But is that smooth talker really "J-Chills" or just a Hollywood special effect? Childress said at least one fan wasn't sure.

"There was one person who thought that I was just wearing a Josh Childress jersey for no reason," he said and smiled. "I told him I was a Josh Childress fan, that he was the sweetest player, he has all the moves, and everything. I've got to hype myself up a little bit."

On either side of the theaters were Hawks players and coaches, including Zaza Pachulia, Royal Ivey, Cedric Bozeman and assistant coaches Larry Drew and David Fizdale to take tickets.

For Pachulia, who makes his living keeping people out of areas, simply letting people in required something of an adjustment.

"They gave me their tickets and I dropped them, so you can tell I'm not so good at this," he said with a laugh. "I'm still having a good time. It's very important for our team to meet the fans."

Atlanta native David Stewart took Sunday afternoon to bring his wife, Susan, and their three children to the theater to see "Flicka." He was surprised and impressed by the team's showing.

"I am a big Hawks fan," he said. " They have a good young team. They have a lot to build around. I actually will go to more games this year."

Publix Image Limited
The checkout area at the Publix on Atlantic Drive and State Street isn't much wider than the lane on the floor of Philips Arena. Naturally that was where several Hawks big men were working.

Rookie power forwards Shelden Williams and Solomon Jones were working side-by-side with veteran big Lorenzen Wright in the two end checkout aisles. Coach Woodson was handling bagging duty on the aisle at the far left, while Matt Freije handled the customer service area.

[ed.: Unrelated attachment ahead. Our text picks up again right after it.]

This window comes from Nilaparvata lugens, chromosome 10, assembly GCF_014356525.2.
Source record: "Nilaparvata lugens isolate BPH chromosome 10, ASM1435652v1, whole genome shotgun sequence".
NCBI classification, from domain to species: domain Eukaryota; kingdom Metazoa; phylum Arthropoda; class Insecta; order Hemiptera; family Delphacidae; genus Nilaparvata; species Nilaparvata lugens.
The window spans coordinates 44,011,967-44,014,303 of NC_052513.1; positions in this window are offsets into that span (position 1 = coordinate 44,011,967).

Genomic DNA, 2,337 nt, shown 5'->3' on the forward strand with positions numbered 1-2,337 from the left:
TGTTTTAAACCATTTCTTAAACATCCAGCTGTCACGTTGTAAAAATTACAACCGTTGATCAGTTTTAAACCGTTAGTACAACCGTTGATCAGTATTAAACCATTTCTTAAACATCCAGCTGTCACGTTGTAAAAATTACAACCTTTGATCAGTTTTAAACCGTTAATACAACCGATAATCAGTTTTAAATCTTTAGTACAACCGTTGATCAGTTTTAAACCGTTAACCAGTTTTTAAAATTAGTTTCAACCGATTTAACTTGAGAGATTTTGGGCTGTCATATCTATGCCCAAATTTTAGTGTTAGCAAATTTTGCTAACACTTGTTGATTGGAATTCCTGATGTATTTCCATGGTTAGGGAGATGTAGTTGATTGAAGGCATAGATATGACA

"This is the tallest group of baggers I've ever seen," said Publix employee Shanikia Graves.

"I'm keeping them on their toes. I've been bossy, very bossy," she added with a laugh. "But we've been learning together. We're having a good time."

The group didn't include the team's veteran bagger, Marvin Williams, who worked bagging groceries throughout high school, but they did just fine.

"I didn't get a chance to talk to Marvin," said Shelden Williams, who celebrated his 23rd birthday the day before. "But it's pretty clear, just hard stuff at the bottom, lighter stuff at the top."

It wasn't all fun and games, however, as Jones learned about paying your dues as an NBA rookie, courtesy of Wright.

"Rook," shouted the 10-year NBA veteran at Jones, "we need a basket over here."

Fans also got a look at the teamwork of the two of the newest Hawks, as Wright, acting as cashier, handed off to Speedy Claxton, who deftly put items in plastic bags before dishing to the customers.

"I don't think too many people knew we were going to be here but they seem excited to have NBA players bag their groceries," said Claxton. "I definitely think this is a little different. I never had an NBA player bag groceries for me.

"If I had to give myself a nickname for the way I bag, it would probably be "Quickie," he added with a laugh.

While Claxton earned a new nickname, the entire squad earned praise from J. Dale Ledford, Publix's customer service manager.

"They learned bagging quickly and they've just done a good job," he said. "It's been exciting for the children, especially, to see them as they come through."

He added that he would certainly welcome them back.

"I need fun service people so that would be great," he said. "They probably charge a little more than I could pay them, though."

Following their day in the service industry, the Hawks met the fans in the more traditional way, sitting in the middle of Central Park, signing autographs posing for pictures.

"I think this is excellent to get out in the community and not only give back, but we're looking for support," said Woodson. "This is a wonderful way of doing it by getting out and mingling with people and letting them know that we want to be a part of the community and we want them to be a part of what we're trying to do as well."

(photos courtesy of Colby Kidd)